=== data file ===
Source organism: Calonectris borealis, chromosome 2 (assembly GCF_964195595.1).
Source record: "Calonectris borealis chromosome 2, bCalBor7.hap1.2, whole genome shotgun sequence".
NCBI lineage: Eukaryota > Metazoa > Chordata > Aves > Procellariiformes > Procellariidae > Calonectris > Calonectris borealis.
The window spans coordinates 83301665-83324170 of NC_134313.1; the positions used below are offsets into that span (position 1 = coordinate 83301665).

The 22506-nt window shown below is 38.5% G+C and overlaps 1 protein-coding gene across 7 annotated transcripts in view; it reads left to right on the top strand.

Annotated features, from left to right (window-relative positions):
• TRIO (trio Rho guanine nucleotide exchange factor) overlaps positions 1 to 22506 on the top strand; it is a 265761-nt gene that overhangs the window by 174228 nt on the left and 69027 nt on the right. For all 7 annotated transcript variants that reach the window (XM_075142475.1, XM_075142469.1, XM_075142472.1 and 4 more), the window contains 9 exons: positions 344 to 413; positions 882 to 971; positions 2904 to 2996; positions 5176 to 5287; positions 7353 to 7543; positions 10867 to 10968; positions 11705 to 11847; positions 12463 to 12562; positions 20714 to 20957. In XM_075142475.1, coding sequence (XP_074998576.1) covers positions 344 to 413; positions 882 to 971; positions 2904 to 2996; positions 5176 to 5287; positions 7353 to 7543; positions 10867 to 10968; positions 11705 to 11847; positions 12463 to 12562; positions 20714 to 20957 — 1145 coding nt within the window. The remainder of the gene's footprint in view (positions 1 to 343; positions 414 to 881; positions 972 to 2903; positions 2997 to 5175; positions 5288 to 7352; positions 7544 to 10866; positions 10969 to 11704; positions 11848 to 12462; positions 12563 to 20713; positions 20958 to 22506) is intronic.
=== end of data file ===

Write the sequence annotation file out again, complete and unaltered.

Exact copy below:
Source organism: Calonectris borealis, chromosome 2 (assembly GCF_964195595.1).
Source record: "Calonectris borealis chromosome 2, bCalBor7.hap1.2, whole genome shotgun sequence".
NCBI lineage: Eukaryota > Metazoa > Chordata > Aves > Procellariiformes > Procellariidae > Calonectris > Calonectris borealis.
The window spans coordinates 83301665-83324170 of NC_134313.1; the positions used below are offsets into that span (position 1 = coordinate 83301665).

The 22506-nt window shown below is 38.5% G+C and overlaps 1 protein-coding gene across 7 annotated transcripts in view; it reads left to right on the top strand.

Annotated features, from left to right (window-relative positions):
• TRIO (trio Rho guanine nucleotide exchange factor) overlaps positions 1 to 22506 on the top strand; it is a 265761-nt gene that overhangs the window by 174228 nt on the left and 69027 nt on the right. For all 7 annotated transcript variants that reach the window (XM_075142475.1, XM_075142469.1, XM_075142472.1 and 4 more), the window contains 9 exons: positions 344 to 413; positions 882 to 971; positions 2904 to 2996; positions 5176 to 5287; positions 7353 to 7543; positions 10867 to 10968; positions 11705 to 11847; positions 12463 to 12562; positions 20714 to 20957. In XM_075142475.1, coding sequence (XP_074998576.1) covers positions 344 to 413; positions 882 to 971; positions 2904 to 2996; positions 5176 to 5287; positions 7353 to 7543; positions 10867 to 10968; positions 11705 to 11847; positions 12463 to 12562; positions 20714 to 20957 — 1145 coding nt within the window. The remainder of the gene's footprint in view (positions 1 to 343; positions 414 to 881; positions 972 to 2903; positions 2997 to 5175; positions 5288 to 7352; positions 7544 to 10866; positions 10969 to 11704; positions 11848 to 12462; positions 12563 to 20713; positions 20958 to 22506) is intronic.